IT WAS THIS BIG… Here we are, close to the Ides of March (March 15) and I have yet to see any daffodils or crocus. By now, I would see the crocus bunched close to a tree stump or rock, the daffodils seemed to like the open spaces and sunshine.
Thinking back, I haven’t been fishing this spring yet. That could be the problem. I plan to rectify that omission by this coming weekend. I give myself a fishing license for my birthday (March 30), which always brings me to think of my dad.
When I was growing up, I don’t ever recall getting a fishing license. I don’t think there was such a thing. My fishing buddies would meet at the “doughnut pond” a muddy puddle with an island in the middle and a handful of bluegills. I never heard a rumor of needing a fishing license.
Sometime around my elementary grade school graduation, I learned kids over the age of 12 needed a fishing license to fish on public waters. That was right around the time that Donut Lake was bulldozed in for a parking lot at the new Jr. High. Which was a good trade off… the parking lot was flooded every year for a hockey rink. The other lot was for figure skaters.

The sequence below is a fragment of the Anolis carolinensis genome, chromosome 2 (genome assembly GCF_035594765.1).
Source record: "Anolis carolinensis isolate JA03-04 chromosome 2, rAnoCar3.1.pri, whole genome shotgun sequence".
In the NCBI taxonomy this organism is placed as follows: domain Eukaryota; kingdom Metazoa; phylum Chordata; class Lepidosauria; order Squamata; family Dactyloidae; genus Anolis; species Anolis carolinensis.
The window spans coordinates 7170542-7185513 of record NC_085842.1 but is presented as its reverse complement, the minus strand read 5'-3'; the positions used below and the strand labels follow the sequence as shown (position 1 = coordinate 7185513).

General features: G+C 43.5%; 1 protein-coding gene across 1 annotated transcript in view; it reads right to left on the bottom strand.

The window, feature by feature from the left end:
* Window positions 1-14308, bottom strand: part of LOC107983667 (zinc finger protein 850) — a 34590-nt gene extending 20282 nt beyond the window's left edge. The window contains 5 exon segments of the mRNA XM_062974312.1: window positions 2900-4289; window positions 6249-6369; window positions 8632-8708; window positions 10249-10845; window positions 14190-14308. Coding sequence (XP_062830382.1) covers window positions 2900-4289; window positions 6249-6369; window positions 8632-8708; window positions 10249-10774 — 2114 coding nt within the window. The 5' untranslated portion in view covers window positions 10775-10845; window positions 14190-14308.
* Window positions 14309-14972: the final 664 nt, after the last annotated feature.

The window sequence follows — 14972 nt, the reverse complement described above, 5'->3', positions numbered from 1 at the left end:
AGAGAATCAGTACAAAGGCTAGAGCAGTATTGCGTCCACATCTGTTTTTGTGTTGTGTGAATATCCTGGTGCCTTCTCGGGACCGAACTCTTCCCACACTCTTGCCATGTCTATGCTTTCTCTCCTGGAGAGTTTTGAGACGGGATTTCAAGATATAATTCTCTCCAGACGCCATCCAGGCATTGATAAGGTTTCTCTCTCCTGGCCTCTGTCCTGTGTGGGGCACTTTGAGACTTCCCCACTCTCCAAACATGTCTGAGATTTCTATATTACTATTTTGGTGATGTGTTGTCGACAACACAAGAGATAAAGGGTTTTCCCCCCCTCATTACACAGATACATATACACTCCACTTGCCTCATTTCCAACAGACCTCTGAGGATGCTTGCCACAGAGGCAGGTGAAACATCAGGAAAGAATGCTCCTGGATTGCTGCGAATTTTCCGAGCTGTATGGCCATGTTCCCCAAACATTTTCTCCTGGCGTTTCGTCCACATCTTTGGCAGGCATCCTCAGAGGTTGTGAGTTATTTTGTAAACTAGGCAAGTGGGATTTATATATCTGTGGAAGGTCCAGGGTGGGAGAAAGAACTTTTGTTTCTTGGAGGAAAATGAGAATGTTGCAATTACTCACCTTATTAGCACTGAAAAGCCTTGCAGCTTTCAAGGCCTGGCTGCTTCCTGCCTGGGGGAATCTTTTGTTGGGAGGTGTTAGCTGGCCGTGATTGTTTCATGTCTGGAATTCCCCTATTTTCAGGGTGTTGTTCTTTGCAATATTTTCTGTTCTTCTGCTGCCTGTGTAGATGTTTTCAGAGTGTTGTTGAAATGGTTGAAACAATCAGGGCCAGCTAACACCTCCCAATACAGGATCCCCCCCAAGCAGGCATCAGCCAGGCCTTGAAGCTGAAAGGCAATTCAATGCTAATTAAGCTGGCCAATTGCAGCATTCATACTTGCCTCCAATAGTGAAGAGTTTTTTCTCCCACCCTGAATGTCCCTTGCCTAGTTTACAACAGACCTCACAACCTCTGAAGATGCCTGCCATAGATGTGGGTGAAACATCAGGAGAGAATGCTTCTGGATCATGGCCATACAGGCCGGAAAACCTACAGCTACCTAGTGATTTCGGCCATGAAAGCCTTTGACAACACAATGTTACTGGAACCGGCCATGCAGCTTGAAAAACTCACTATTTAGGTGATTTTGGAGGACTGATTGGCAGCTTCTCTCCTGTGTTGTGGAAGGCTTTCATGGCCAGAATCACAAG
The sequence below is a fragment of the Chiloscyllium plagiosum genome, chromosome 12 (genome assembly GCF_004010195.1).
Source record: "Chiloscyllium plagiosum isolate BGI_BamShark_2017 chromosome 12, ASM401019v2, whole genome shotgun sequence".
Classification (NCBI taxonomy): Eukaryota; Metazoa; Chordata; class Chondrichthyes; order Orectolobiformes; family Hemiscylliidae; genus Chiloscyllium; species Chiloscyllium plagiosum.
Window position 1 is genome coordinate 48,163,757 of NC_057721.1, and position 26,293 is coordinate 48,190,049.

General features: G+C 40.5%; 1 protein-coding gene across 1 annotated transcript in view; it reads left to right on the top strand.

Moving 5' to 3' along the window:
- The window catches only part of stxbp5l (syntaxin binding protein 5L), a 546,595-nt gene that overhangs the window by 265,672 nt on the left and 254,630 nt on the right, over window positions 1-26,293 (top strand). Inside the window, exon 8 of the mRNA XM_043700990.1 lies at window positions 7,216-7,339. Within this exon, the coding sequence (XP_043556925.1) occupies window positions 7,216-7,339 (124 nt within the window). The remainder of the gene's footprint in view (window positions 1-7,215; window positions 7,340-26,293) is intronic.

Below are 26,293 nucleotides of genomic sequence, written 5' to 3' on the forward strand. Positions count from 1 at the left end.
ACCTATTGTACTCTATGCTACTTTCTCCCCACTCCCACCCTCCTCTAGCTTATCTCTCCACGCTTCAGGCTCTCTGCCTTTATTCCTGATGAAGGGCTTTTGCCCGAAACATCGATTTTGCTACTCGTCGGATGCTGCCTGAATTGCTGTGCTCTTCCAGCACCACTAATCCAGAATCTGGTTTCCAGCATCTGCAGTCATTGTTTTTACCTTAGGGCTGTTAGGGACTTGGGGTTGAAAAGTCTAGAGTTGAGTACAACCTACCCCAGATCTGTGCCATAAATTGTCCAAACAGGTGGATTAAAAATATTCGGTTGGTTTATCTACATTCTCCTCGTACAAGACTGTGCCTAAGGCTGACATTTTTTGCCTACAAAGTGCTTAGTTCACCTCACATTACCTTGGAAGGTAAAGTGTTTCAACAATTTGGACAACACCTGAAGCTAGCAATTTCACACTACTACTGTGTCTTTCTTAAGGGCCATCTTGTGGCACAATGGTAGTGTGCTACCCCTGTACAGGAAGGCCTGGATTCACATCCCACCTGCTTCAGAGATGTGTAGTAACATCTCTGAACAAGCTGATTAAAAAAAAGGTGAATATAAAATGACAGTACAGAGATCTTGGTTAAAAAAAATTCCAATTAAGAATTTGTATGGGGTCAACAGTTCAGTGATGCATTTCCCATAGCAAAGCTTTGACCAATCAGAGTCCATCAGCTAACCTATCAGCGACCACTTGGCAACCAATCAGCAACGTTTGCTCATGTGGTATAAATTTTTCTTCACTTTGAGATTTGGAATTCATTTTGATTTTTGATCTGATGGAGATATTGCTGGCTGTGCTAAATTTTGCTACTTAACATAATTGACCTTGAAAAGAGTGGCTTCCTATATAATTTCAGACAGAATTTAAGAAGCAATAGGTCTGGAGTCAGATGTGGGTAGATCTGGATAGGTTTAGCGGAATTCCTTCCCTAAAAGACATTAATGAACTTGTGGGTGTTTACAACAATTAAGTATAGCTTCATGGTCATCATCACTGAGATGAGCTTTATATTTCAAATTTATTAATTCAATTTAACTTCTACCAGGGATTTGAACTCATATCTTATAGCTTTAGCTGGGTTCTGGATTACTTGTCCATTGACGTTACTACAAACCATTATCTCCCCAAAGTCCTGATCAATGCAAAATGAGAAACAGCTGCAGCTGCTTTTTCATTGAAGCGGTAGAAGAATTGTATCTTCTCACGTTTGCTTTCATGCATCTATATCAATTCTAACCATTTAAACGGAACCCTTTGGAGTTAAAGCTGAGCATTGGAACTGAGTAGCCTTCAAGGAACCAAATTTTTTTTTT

Fast forward. Over 4.5 years in the USAF, I am a veteran, had some college, and was married with kids. I learned to dodge the fishing license question. Active military weren’t required to have a license, nor are those with a disability. Senior citizens can purchase one at a discount.
Between ages 16 and 65, my dad had never bought a fishing license. That’s my guess anyways. The year he retired, I invited him to go fishing with me and 5-year-old Amy. So after a sumptuous breakfast we were getting ready to go fishing.
Dad was banging around in his garage. “Whatcha looking for?” I queried. My fishing license he replied.
“Are you kidding me? You’ve never had a fishing license.”
“I do now, it was just 25 cents!”
Off we went, Amy in front playing with her Cabbage Patch doll, me in the middle rowing and dad at the back trolling a gob of night crawlers.
I’ll bet I didn’t row more than 100 yards when dad yelled, “I got a fish.”
He was excited, whipping the pole back and forth, up and down, splashing water. Dad, be careful I said, that will break your line and lose the fish. Besides it’s probably not a fish at all, but a snag of weeds.
“Crank it in steadily,” I said. “Let me reach over your shoulder and grab it. Holy cow dad, that’s a nice big bass.”
It took a little time to get the five pound bass off the hook and onto the stringer. Finally things on the boat settled down.
“Hey dad,” I said, “put some fresh crawlers on your hook. Those you got are bloody and beat up.”
Dad said, I gotta go in, I gotta show this to mother, I gotta go pee.
Amy added I gotta go pee too.
I know when I am whipped, and I rowed us back in. Dad couldn’t wait to show the big bass to mom. Then he filleted it and mom fried it for lunch.
I never got a picture of it, which was okay. It probably wasn’t a five pounder anyway, but it was that morning.